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Poll v. Berryhill

United States District Court, N.D. Ohio, Western Division

August 30, 2017

MARY POLL, Plaintiff,
v.
NANCY A. BERRYHILL[1], ACTING COMMISSIONER OF SOCIAL SECURITY ADMINISTRATION, Defendant.

          MEMORANDUM OPINION AND ORDER

          GEORGE J. LIMBERT, UNITED STATES MAGISTRATE JUDGE.

         Plaintiff Mary Poll (“Plaintiff”) requests judicial review of the final decision of the Commissioner of Social Security Administration (“Defendant”) denying her applications for Disability Insurance Benefits (“DIB”) and Supplemental Security Income (“SSI”). ECF Dkt. #1. In her brief on the merits, filed on November 21, 2016, Plaintiff asserts that the administrative law judge (“ALJ”) erred by: (1) finding that she did not meet the requirements of Listing 12.05C; and (2) relying on vocational expert (“VE”) testimony that was inconsistent with the Dictionary of Occupational Titles (“DOT”). ECF Dkt. #15. Defendant filed a response brief on January 18, 2017. ECF Dkt. #17. On February 1, 2017, Plaintiff filed a reply brief. ECF Dkt. #18.

         For the following reasons, the Court AFFIRMS the decision of the ALJ and dismisses the instant case in its entirety with prejudice.

         I. PROCEDURAL HISTORY

         Plaintiff filed her applications for DIB and SSI in May 2013. ECF Dkt. #12 (“Tr.”) at 225-35.[2] The claims were denied initially and upon reconsideration. Id. Following the denial, Plaintiff requested a hearing before an ALJ, which was held on March 16, 2015. Id. at 40. On April 15, 2015, the ALJ denied Plaintiff’s applications for DIB and SSI. Id. at 14. Subsequently, the Appeals Council denied Plaintiff’s request for review of the ALJ’s decision. Id. at 1. Accordingly, the decision issued by the ALJ on April 15, 2015, stands as the final decision.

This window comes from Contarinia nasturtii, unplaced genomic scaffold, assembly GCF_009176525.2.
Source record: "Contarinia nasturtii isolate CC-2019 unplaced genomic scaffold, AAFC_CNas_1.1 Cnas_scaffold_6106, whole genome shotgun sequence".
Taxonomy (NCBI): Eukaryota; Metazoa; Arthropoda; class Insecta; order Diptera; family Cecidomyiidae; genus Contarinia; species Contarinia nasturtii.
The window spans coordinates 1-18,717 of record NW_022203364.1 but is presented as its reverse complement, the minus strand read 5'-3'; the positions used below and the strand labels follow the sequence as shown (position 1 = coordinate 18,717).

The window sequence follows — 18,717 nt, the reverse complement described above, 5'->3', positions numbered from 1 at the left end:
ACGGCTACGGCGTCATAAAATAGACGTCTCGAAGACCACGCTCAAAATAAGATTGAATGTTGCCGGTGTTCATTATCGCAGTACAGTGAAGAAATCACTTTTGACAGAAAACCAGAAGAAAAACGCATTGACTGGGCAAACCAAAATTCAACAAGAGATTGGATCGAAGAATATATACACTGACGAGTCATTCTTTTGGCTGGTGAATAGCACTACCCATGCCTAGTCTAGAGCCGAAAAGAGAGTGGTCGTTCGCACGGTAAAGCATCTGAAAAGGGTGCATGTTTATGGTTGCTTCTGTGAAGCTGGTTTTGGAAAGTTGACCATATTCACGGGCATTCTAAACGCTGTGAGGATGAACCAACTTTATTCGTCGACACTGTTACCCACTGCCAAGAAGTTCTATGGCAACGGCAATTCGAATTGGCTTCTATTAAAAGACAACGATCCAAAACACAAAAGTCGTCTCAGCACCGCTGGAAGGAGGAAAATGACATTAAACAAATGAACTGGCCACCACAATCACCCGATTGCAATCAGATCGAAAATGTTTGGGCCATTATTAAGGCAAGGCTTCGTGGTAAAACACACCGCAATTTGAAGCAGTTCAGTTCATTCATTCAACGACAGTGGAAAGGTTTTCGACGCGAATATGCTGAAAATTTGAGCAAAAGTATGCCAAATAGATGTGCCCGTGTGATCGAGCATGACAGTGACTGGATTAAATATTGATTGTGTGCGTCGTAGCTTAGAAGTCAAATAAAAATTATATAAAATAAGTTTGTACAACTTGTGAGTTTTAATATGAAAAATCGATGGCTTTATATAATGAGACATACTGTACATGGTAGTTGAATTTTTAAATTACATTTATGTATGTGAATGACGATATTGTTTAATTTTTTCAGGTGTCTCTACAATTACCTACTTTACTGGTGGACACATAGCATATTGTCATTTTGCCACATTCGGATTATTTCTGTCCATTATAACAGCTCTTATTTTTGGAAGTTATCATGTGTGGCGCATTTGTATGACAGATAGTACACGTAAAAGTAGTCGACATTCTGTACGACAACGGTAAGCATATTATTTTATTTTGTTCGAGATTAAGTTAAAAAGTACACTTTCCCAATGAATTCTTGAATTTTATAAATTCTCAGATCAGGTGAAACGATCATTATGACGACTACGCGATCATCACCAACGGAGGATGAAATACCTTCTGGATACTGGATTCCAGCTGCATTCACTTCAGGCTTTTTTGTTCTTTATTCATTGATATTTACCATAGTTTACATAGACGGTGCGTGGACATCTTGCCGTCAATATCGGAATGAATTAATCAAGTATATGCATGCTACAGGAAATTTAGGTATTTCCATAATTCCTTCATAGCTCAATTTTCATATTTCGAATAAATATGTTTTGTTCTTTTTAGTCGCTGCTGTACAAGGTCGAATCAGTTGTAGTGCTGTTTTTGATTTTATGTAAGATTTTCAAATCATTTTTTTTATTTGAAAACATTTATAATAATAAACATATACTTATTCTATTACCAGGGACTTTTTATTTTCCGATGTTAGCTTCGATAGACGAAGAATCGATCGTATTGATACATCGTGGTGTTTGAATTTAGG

On August 17, 2016, Plaintiff filed the instant suit seeking review of the ALJ’s decision. ECF Dkt. #1. Plaintiff filed a brief on the merits on November 21, 2016. ECF Dkt. #15. Defendant filed a response brief on January 18, 2017. ECF Dkt. #17. On February 1, 2017, Plaintiff filed a reply brief. ECF Dkt. #18.

         II. SUMMARY OF RELEVANT PORTIONS OF THE ALJ’S DECISION

         In the decision issued on April 15, 2015, the ALJ found that Plaintiff met the insured status requirements of the Social Security Act through December 31, 2016. Tr. at 20. Continuing, the ALJ determined that Plaintiff had not engaged in substantial gainful activity since April 1, 2011, the alleged onset date. Id. The ALJ then stated that Plaintiff had the following severe impairments: osteoarthritis of the bilateral knees with a history of bilateral knee arthroscopies; diabetes mellitus; hypertension; hyperlipidemia; bilateral carpal tunnel syndrome with a history of bilateral carpal tunnel release procedures; obesity; attention deficit disorder/attention deficit hyperactivity disorder (“ADD/ADHD”); dysthymic disorder; major depression; borderline intellectual functioning/mild mental retardation; reading disorder; and mathematics disorder. Id.